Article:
PhD Theses available for free download

Following on from my recent post about my own PhD, I’ve been looking at the British Library’s Electronic Theses Online service (EThOS). It lists over 250,000 British PhD theses. Many can be freely downloaded as PDFs, and hard copies of others can be purchased. It claims thatthey will digitise a thesis not currently available for download on request in 30 days. However, when I requested one I was told after the 30 days that it was not available. Some people restrict access for a while as they fear that free availability of their thesis will hurt their chances of getting it published. I was told in a university seminar on copyright was that this was not the case because of the extent that a thesis has to be changed in order to make it publishable, but some of the other students present were clearly not convinced.

The number of hits for some military history keywords are given below. The first number is the total of theses and the second is the number available for download. There will be a fair degree of double-counting and some are cultural history or engineering theses, but there are still many military history theses available:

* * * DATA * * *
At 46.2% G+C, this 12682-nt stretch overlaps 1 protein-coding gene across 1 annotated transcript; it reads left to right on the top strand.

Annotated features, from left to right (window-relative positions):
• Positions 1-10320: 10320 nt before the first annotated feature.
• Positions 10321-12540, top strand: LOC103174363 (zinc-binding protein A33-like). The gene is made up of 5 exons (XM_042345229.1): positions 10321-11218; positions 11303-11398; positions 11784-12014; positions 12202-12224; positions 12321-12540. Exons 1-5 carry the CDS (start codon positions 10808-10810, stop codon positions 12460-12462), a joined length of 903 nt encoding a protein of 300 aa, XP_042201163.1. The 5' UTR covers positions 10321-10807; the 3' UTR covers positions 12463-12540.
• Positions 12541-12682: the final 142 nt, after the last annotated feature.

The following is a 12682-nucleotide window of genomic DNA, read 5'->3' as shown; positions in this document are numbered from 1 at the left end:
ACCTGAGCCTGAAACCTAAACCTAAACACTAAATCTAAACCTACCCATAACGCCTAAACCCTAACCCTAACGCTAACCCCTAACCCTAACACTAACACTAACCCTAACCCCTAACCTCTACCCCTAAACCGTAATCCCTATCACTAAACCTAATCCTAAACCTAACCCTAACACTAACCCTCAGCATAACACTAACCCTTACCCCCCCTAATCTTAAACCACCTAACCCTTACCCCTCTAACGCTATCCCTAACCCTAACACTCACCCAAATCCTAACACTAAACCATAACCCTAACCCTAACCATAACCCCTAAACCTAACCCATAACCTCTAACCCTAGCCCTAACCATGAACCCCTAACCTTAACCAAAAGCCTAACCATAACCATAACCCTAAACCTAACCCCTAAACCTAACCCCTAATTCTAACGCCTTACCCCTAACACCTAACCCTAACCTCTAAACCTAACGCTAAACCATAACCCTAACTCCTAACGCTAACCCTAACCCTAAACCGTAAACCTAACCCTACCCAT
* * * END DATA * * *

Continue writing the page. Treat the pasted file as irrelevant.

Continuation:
War 2337/1068
Army 330/173
Navy 108/54
Naval 129/80
Air Force 108/64

Published military historians whose theses are available for download include Gary Sheffield, Gerard Oram, Ross Anderson, Matthew Hughes, Annika Mombauer, Nicholas Lloyd, David Kenyon, Bryn Hammond, John Buckley, Gerard de Groot, Saul David, Charles Esdaile and David Zabecki. When searching for a particular author note that sometimes the first name(s) are given in full, but sometimes only initials are stated, especially for older theses or Oxbridge ones. Also, authors may use a diminutive of their first name on the cover of their books, but theses normally quote their full name.

Click on the link below to go to the British Library EThOS homepage:



Filed under War History

4 responses to “PhD Theses available for free download

  1. It is a great resource. Just a shame that if you are the first person to download it you hve to pay for its conversion. I’m not sure if that is the case for more ‘modern’ PhDs where the requirement is to submit an electronic copy as well as the hard bound version with you institution.

  2. If a digital copy is available, then downloading it seems to be free, regardless of whether the British Library has digitised it for somebody else or the student submitted it electronically.

    I hadn’t realised that the first person to request an electronic copy had to pay for the conversion.

  3. This site was… how do I say it? Relevant!!
    Finally I have found something which helped me.

  4. Awesome! Its actually remarkable paragraph,
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